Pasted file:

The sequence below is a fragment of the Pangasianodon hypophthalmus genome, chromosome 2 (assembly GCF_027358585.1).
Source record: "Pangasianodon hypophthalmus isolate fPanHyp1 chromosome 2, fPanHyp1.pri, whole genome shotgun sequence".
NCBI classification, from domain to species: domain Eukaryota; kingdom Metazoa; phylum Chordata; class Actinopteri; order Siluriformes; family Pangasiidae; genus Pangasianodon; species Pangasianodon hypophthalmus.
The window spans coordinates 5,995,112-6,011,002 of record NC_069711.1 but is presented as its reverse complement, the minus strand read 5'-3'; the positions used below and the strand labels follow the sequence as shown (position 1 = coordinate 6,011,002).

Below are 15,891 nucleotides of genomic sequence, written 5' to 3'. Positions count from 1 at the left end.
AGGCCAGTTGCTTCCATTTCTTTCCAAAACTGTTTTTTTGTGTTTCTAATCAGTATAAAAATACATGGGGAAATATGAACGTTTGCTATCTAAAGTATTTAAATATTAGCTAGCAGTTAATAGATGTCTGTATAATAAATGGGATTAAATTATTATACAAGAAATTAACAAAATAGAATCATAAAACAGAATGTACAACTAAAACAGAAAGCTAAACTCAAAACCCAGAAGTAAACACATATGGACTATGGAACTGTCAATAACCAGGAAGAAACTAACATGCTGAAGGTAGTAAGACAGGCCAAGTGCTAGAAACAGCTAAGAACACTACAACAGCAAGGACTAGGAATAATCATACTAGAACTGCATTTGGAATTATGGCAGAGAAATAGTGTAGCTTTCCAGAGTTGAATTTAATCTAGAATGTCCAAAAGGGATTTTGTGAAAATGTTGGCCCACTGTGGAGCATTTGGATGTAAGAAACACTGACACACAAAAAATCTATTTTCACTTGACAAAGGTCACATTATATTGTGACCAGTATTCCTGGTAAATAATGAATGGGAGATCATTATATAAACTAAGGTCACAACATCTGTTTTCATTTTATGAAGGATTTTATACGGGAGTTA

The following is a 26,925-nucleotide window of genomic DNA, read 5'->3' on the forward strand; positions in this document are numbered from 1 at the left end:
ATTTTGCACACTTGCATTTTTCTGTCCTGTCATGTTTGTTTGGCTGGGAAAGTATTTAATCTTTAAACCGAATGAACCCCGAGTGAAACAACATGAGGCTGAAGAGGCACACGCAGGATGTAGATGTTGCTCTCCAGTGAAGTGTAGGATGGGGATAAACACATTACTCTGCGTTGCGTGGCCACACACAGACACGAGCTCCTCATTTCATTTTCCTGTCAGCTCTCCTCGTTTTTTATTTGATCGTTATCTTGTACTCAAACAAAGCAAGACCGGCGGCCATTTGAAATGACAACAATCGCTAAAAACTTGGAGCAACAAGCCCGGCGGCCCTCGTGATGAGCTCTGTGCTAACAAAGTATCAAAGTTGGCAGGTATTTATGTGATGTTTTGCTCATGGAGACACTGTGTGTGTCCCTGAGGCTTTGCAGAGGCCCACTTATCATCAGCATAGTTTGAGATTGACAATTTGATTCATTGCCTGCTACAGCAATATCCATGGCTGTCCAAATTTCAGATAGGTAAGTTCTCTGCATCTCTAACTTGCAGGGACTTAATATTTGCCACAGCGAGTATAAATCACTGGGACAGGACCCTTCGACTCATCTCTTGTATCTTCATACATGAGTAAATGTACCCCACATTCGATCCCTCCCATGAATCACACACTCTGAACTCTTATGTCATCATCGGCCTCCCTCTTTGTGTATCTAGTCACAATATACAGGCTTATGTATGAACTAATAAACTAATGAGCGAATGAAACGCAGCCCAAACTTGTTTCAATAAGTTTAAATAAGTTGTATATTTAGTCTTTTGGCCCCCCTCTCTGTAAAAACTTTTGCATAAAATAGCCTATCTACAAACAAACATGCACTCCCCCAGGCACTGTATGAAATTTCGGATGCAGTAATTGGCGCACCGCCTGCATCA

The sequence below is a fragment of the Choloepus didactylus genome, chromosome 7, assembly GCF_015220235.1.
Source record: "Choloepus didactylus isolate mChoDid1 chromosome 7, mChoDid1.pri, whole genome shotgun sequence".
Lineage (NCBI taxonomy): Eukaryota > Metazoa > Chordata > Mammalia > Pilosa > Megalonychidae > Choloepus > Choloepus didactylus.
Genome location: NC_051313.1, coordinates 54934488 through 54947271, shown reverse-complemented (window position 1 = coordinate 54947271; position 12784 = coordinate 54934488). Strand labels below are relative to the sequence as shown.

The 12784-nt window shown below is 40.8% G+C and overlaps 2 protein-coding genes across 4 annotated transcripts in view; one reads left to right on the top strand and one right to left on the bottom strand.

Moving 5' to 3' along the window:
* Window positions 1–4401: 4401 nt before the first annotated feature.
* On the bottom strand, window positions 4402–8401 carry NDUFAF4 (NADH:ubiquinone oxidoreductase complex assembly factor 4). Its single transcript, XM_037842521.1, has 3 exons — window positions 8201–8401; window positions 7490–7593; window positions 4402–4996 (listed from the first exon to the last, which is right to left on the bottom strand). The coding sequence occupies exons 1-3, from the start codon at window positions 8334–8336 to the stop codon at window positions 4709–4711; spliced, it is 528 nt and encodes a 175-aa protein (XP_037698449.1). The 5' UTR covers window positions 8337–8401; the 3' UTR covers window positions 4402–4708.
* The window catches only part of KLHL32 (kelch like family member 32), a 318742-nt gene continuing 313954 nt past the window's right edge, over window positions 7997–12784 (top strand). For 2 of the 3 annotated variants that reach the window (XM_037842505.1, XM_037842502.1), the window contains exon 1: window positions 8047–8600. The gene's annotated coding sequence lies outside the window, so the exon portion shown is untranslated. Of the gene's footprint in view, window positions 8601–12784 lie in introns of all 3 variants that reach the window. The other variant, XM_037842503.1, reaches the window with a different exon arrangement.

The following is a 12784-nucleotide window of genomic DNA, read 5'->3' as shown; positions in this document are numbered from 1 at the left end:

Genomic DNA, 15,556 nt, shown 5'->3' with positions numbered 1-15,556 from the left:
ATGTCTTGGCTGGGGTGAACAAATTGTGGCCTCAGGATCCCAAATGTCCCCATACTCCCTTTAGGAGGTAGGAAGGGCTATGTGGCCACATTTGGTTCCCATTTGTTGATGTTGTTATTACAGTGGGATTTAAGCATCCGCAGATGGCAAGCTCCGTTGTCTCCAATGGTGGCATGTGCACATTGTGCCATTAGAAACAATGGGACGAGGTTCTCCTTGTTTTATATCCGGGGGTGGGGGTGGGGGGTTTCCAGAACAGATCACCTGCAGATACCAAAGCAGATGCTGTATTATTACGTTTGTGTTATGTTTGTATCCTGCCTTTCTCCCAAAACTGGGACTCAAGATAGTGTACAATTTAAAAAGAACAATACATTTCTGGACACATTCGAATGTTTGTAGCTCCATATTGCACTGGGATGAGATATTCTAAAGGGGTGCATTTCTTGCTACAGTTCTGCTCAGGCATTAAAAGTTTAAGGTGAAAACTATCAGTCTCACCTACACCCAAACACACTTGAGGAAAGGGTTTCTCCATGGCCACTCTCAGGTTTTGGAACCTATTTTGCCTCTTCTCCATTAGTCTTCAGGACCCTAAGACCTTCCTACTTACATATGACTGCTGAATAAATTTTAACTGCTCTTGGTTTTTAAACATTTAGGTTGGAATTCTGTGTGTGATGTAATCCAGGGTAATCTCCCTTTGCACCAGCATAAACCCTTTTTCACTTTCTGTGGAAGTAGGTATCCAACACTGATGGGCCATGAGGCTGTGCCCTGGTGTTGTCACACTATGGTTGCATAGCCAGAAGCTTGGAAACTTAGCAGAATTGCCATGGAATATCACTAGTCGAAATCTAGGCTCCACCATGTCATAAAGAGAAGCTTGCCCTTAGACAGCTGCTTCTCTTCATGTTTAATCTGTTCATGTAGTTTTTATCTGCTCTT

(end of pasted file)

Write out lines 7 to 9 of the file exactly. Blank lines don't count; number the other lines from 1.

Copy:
The following is a 26,925-nucleotide window of genomic DNA, read 5'->3' on the forward strand; positions in this document are numbered from 1 at the left end:
ATTTTGCACACTTGCATTTTTCTGTCCTGTCATGTTTGTTTGGCTGGGAAAGTATTTAATCTTTAAACCGAATGAACCCCGAGTGAAACAACATGAGGCTGAAGAGGCACACGCAGGATGTAGATGTTGCTCTCCAGTGAAGTGTAGGATGGGGATAAACACATTACTCTGCGTTGCGTGGCCACACACAGACACGAGCTCCTCATTTCATTTTCCTGTCAGCTCTCCTCGTTTTTTATTTGATCGTTATCTTGTACTCAAACAAAGCAAGACCGGCGGCCATTTGAAATGACAACAATCGCTAAAAACTTGGAGCAACAAGCCCGGCGGCCCTCGTGATGAGCTCTGTGCTAACAAAGTATCAAAGTTGGCAGGTATTTATGTGATGTTTTGCTCATGGAGACACTGTGTGTGTCCCTGAGGCTTTGCAGAGGCCCACTTATCATCAGCATAGTTTGAGATTGACAATTTGATTCATTGCCTGCTACAGCAATATCCATGGCTGTCCAAATTTCAGATAGGTAAGTTCTCTGCATCTCTAACTTGCAGGGACTTAATATTTGCCACAGCGAGTATAAATCACTGGGACAGGACCCTTCGACTCATCTCTTGTATCTTCATACATGAGTAAATGTACCCCACATTCGATCCCTCCCATGAATCACACACTCTGAACTCTTATGTCATCATCGGCCTCCCTCTTTGTGTATCTAGTCACAATATACAGGCTTATGTATGAACTAATAAACTAATGAGCGAATGAAACGCAGCCCAAACTTGTTTCAATAAGTTTAAATAAGTTGTATATTTAGTCTTTTGGCCCCCCTCTCTGTAAAAACTTTTGCATAAAATAGCCTATCTACAAACAAACATGCACTCCCCCAGGCACTGTATGAAATTTCGGATGCAGTAATTGGCGCACCGCCTGCATCA

The sequence below is a fragment of the Choloepus didactylus genome, chromosome 7, assembly GCF_015220235.1.